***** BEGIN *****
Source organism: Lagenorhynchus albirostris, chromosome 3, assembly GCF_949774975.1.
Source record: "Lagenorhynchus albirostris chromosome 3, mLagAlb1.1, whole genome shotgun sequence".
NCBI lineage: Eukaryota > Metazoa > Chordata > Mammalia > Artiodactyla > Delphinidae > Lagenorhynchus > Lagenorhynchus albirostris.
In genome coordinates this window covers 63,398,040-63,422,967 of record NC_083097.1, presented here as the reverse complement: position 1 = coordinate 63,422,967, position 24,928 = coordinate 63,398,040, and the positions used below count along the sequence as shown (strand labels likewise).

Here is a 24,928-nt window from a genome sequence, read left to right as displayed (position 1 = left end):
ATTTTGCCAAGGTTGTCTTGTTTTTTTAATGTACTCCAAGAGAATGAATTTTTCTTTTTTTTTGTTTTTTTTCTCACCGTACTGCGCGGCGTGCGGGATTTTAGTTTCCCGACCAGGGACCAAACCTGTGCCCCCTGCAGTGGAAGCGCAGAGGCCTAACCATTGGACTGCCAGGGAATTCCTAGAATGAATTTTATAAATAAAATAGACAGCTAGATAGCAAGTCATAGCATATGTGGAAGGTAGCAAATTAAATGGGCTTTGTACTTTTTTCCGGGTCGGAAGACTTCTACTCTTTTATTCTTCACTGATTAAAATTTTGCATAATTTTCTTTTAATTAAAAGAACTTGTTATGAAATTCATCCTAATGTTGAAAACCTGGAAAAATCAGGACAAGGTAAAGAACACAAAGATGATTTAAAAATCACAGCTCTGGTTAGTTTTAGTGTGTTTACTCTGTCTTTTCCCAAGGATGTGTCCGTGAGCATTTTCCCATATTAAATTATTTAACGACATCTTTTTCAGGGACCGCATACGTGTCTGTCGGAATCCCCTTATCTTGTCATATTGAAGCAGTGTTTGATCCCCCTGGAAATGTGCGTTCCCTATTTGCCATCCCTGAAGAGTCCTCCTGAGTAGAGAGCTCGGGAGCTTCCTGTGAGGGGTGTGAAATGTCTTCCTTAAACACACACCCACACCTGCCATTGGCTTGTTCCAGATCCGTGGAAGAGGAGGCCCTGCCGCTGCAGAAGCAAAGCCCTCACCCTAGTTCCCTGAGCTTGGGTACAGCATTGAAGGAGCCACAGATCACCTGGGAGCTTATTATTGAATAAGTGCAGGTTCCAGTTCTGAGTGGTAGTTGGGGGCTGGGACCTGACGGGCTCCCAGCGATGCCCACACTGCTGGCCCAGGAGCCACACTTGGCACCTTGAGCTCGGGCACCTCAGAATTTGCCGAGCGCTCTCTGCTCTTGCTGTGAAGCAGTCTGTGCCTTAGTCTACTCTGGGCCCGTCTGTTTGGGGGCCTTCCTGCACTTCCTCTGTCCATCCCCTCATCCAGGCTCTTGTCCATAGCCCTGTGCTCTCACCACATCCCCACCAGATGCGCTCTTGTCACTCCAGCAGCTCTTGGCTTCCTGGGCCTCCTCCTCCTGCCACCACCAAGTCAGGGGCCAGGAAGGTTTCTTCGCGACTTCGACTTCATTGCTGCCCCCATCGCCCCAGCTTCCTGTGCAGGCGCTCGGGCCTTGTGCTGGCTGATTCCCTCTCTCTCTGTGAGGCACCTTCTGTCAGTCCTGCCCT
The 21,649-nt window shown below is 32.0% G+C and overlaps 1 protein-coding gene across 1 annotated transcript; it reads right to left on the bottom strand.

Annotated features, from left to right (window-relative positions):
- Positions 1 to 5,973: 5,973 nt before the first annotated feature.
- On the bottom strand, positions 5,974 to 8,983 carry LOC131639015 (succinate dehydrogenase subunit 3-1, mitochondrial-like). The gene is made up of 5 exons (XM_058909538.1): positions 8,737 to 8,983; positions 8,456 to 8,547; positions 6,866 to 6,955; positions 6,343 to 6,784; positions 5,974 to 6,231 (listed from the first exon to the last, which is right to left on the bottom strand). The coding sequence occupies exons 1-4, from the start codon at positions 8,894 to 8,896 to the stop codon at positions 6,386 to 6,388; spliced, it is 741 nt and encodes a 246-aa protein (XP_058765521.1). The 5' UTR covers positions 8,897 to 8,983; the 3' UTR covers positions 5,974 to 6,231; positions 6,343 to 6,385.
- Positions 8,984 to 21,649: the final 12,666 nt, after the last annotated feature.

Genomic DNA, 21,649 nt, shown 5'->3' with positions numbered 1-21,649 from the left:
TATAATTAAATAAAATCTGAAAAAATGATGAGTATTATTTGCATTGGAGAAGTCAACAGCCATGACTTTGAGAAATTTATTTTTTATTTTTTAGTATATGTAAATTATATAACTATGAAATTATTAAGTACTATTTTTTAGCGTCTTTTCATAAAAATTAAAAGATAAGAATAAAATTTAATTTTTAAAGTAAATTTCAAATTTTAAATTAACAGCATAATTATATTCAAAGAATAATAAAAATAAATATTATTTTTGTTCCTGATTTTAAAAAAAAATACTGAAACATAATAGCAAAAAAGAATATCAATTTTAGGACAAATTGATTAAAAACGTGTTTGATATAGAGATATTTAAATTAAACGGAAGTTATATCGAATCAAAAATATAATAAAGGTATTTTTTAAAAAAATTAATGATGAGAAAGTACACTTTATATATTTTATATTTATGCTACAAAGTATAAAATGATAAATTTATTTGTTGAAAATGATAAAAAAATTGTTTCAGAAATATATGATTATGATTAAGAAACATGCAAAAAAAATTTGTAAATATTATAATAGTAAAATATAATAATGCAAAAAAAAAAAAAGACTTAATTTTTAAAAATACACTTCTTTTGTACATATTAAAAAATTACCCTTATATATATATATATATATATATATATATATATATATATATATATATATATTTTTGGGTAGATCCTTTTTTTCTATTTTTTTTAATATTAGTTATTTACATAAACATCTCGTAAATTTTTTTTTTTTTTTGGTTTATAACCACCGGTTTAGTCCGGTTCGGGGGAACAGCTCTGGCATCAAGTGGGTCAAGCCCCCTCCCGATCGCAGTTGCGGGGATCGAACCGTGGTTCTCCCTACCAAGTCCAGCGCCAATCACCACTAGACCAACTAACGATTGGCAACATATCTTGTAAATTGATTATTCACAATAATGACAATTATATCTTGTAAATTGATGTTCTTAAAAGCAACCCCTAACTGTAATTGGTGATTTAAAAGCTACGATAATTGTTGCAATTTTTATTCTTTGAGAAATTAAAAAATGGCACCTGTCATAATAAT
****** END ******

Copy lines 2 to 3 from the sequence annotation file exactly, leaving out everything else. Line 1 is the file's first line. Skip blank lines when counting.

Source record: "Lagenorhynchus albirostris chromosome 3, mLagAlb1.1, whole genome shotgun sequence".
NCBI lineage: Eukaryota > Metazoa > Chordata > Mammalia > Artiodactyla > Delphinidae > Lagenorhynchus > Lagenorhynchus albirostris.